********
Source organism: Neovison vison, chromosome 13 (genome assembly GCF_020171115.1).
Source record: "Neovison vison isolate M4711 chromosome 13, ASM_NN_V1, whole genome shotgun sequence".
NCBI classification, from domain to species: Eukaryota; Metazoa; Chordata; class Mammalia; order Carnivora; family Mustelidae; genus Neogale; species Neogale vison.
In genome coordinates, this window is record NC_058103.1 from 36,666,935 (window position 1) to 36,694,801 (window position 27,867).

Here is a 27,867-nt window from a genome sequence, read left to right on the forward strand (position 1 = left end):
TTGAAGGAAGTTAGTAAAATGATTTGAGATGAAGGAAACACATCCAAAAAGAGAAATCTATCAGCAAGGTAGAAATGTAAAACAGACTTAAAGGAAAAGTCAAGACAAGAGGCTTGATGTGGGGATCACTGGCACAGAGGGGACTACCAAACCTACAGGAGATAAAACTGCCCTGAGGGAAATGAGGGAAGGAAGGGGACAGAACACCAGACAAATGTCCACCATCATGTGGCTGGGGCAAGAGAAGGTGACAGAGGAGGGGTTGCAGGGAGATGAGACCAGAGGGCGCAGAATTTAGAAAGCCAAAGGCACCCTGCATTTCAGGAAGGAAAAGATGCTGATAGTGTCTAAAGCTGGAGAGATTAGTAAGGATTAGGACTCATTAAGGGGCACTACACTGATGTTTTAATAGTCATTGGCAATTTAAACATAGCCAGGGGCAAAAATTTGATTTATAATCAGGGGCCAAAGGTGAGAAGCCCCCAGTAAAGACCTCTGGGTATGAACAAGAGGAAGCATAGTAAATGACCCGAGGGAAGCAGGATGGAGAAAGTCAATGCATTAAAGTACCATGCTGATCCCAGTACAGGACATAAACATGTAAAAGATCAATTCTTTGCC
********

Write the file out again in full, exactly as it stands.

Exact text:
Source organism: Neovison vison, chromosome 13 (genome assembly GCF_020171115.1).
Source record: "Neovison vison isolate M4711 chromosome 13, ASM_NN_V1, whole genome shotgun sequence".
NCBI classification, from domain to species: Eukaryota; Metazoa; Chordata; class Mammalia; order Carnivora; family Mustelidae; genus Neogale; species Neogale vison.
In genome coordinates, this window is record NC_058103.1 from 36,666,935 (window position 1) to 36,694,801 (window position 27,867).

Here is a 27,867-nt window from a genome sequence, read left to right on the forward strand (position 1 = left end):
TTGAAGGAAGTTAGTAAAATGATTTGAGATGAAGGAAACACATCCAAAAAGAGAAATCTATCAGCAAGGTAGAAATGTAAAACAGACTTAAAGGAAAAGTCAAGACAAGAGGCTTGATGTGGGGATCACTGGCACAGAGGGGACTACCAAACCTACAGGAGATAAAACTGCCCTGAGGGAAATGAGGGAAGGAAGGGGACAGAACACCAGACAAATGTCCACCATCATGTGGCTGGGGCAAGAGAAGGTGACAGAGGAGGGGTTGCAGGGAGATGAGACCAGAGGGCGCAGAATTTAGAAAGCCAAAGGCACCCTGCATTTCAGGAAGGAAAAGATGCTGATAGTGTCTAAAGCTGGAGAGATTAGTAAGGATTAGGACTCATTAAGGGGCACTACACTGATGTTTTAATAGTCATTGGCAATTTAAACATAGCCAGGGGCAAAAATTTGATTTATAATCAGGGGCCAAAGGTGAGAAGCCCCCAGTAAAGACCTCTGGGTATGAACAAGAGGAAGCATAGTAAATGACCCGAGGGAAGCAGGATGGAGAAAGTCAATGCATTAAAGTACCATGCTGATCCCAGTACAGGACATAAACATGTAAAAGATCAATTCTTTGCC